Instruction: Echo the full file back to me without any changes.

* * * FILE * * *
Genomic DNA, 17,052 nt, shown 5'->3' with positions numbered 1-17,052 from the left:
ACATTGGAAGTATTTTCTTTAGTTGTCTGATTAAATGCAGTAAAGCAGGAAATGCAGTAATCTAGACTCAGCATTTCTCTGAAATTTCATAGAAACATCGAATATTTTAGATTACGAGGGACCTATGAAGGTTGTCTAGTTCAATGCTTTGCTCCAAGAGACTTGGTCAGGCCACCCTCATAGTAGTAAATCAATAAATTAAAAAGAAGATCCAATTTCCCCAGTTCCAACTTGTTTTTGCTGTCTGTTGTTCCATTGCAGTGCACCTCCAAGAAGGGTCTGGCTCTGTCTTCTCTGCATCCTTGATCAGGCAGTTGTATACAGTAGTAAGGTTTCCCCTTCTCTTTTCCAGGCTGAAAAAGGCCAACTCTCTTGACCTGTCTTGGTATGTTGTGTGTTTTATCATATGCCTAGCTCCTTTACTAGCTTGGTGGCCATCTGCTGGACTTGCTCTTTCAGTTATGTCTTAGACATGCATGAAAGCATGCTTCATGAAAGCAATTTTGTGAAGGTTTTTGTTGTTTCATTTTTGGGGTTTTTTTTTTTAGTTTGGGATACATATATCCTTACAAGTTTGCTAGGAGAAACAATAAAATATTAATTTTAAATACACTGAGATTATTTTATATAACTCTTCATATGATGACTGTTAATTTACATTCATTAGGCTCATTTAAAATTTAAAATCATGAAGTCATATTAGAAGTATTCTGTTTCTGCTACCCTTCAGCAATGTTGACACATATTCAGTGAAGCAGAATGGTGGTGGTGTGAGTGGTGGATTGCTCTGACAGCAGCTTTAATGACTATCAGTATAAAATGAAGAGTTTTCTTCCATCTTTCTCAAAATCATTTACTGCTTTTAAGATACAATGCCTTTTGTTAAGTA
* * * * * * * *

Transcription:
Genomic DNA, 17,052 nt, shown 5'->3' with positions numbered 1-17,052 from the left:
ACATTGGAAGTATTTTCTTTAGTTGTCTGATTAAATGCAGTAAAGCAGGAAATGCAGTAATCTAGACTCAGCATTTCTCTGAAATTTCATAGAAACATCGAATATTTTAGATTACGAGGGACCTATGAAGGTTGTCTAGTTCAATGCTTTGCTCCAAGAGACTTGGTCAGGCCACCCTCATAGTAGTAAATCAATAAATTAAAAAGAAGATCCAATTTCCCCAGTTCCAACTTGTTTTTGCTGTCTGTTGTTCCATTGCAGTGCACCTCCAAGAAGGGTCTGGCTCTGTCTTCTCTGCATCCTTGATCAGGCAGTTGTATACAGTAGTAAGGTTTCCCCTTCTCTTTTCCAGGCTGAAAAAGGCCAACTCTCTTGACCTGTCTTGGTATGTTGTGTGTTTTATCATATGCCTAGCTCCTTTACTAGCTTGGTGGCCATCTGCTGGACTTGCTCTTTCAGTTATGTCTTAGACATGCATGAAAGCATGCTTCATGAAAGCAATTTTGTGAAGGTTTTTGTTGTTTCATTTTTGGGGTTTTTTTTTTTAGTTTGGGATACATATATCCTTACAAGTTTGCTAGGAGAAACAATAAAATATTAATTTTAAATACACTGAGATTATTTTATATAACTCTTCATATGATGACTGTTAATTTACATTCATTAGGCTCATTTAAAATTTAAAATCATGAAGTCATATTAGAAGTATTCTGTTTCTGCTACCCTTCAGCAATGTTGACACATATTCAGTGAAGCAGAATGGTGGTGGTGTGAGTGGTGGATTGCTCTGACAGCAGCTTTAATGACTATCAGTATAAAATGAAGAGTTTTCTTCCATCTTTCTCAAAATCATTTACTGCTTTTAAGATACAATGCCTTTTGTTAAGTA